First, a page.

The deepSNV algorithm uses a Phred quality cutoff to avoid false positives caused by ambiguous nucleotide calls. The choice of the cutoff has a negligible effect on performance as long as it is greater than 10 (Supplementary Fig. S5A). For higher cutoffs, there is a small decrease in power because of the reduced coverage. A default Phred score cutoff of 25 resulted in a good compromise between specificity and sensitivity. The performance of deepSNV was also found not to depend strongly neither on the chosen method of P-value combination, nor on PCR amplification (Supplementary Table S4). Power calculations show that additional sensitivity for calling low-frequency variants can be gained by increased sequencing depth (Supplementary Fig. S5B). Roughly, the required coverage for calling a variant needs to be at least ten times higher than its inverse frequency. For large genomes, the power of SNV calling is diminished by multiple testing corrections, but it remains high for variants present in 1/1,000 alleles (Supplementary Fig. S5C).

Subclonal diversity in renal cell carcinomas

We extracted 10,374 bp of the VHL, PTEN, TP53 and CDKN1B genes by PCR from matched normal and tumour samples of four clear cell renal cell carcinoma (RCC) patients and sequenced the fragmented amplica at ultra-deep coverage (Fig. 3a and Supplementary Tables S5–S7). For one patient, additional samples from an opposing side of the primary tumour and from a metastatic lesion were taken, and an additional 4,378 bp of the PTEN gene were isolated by PCR. We detected a total of 24 (range 1–13 per sample) different SNVs in the tumours with frequencies ranging from 0.0002 to 0.34, as opposed to only two variants with higher frequencies in the controls (FWER < 0.05, beta-binomial test; Table 2 and Fig. 3b). Eight selected subclonal variants were resequenced and confirmed on a Roche GS Junior sequencer using 300 bp reads (Supplementary Table S8). The validation experiment also showed an accurate agreement of the nucleotide frequencies with the original discovery experiment (Fig. 3c). The nucleotide substitution spectrum is similar to previous reports in RCC20 (Fig. 3d), with a characteristic overrepresentation of {C,G}>{T,A} deaminations at CpG dinucleotides and more prevalent G>A substitutions on the transcribed strand.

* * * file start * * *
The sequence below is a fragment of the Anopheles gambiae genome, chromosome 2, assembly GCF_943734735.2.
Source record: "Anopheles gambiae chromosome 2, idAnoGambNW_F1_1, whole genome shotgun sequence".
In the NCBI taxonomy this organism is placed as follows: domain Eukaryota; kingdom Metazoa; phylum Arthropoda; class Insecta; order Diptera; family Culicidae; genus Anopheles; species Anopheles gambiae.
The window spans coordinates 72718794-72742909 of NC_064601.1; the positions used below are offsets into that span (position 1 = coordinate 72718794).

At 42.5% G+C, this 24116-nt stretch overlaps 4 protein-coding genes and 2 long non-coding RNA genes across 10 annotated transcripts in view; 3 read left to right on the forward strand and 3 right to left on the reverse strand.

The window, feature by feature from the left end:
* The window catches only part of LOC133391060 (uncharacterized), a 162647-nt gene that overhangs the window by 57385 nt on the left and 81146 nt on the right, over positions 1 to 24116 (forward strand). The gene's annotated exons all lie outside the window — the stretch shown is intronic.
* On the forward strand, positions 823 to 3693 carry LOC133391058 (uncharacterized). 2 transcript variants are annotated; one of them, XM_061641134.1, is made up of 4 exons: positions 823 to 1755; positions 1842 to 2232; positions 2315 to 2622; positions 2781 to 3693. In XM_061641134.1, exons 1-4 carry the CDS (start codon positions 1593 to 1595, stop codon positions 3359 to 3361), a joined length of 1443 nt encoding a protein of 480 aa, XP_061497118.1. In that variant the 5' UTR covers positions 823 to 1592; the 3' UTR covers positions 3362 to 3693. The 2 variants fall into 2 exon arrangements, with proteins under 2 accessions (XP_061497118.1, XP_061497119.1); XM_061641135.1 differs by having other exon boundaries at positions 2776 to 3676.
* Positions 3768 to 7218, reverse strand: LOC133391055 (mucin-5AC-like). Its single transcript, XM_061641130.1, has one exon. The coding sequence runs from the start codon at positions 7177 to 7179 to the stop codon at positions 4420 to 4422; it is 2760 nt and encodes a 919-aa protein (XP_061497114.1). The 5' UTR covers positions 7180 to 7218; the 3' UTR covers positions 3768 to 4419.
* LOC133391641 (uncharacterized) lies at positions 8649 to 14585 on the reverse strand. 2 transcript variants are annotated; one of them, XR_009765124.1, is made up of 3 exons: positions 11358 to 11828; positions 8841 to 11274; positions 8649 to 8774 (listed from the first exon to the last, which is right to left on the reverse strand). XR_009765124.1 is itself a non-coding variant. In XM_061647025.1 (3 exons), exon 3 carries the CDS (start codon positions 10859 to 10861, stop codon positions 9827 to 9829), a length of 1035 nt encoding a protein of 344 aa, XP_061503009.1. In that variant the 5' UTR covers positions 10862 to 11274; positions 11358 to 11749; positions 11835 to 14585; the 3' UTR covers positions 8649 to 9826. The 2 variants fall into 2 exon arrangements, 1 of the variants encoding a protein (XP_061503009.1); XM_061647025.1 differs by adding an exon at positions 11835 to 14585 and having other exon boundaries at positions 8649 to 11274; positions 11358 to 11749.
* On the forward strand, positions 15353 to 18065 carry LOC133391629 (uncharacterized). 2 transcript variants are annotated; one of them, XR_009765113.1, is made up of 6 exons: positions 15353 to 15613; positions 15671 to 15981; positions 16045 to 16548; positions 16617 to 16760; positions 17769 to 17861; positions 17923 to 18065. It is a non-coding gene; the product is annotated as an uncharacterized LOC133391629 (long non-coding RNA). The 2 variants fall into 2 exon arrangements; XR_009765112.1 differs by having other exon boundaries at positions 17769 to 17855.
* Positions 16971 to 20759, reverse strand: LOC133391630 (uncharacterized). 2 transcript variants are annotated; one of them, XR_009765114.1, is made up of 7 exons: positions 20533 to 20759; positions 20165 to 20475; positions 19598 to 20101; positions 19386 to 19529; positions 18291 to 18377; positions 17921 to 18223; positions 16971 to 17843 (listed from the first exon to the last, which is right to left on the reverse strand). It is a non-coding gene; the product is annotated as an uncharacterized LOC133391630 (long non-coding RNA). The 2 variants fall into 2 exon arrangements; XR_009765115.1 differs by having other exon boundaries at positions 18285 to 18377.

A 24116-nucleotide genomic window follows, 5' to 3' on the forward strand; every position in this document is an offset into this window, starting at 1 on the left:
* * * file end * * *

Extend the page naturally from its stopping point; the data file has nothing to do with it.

Figure 3: Detecting intra-tumour heterogeneity in renal cell carcinomas.
Figure 3

(a) Three matched tumour-normal samples and one case with biopsies from multiple lesions were analysed. (b) Distribution of SNV frequencies on the TP53 (top) and VHL (bottom) genes. The colour represents the tumour sample. Black boxes indicate the PCR amplicons used, grey bars are exons. Only non-synonymous exonic SNVs are annotated. UTR, untranslated region. (c) A total of 8 of 23 subclonal SNVs detected by Illumina sequencing were validated by additional sequencing on a Roche GS Junior sequencer. Shown are the differences in the nucleotide frequencies, averaged from both strands, between the tumour and the control samples in the two experiments. Filled circles denote statistical significance (P<0.05; deepSNV test). (d) Distribution of base substitutions. NTS, non-transcribed strand, TS, transcribed strand.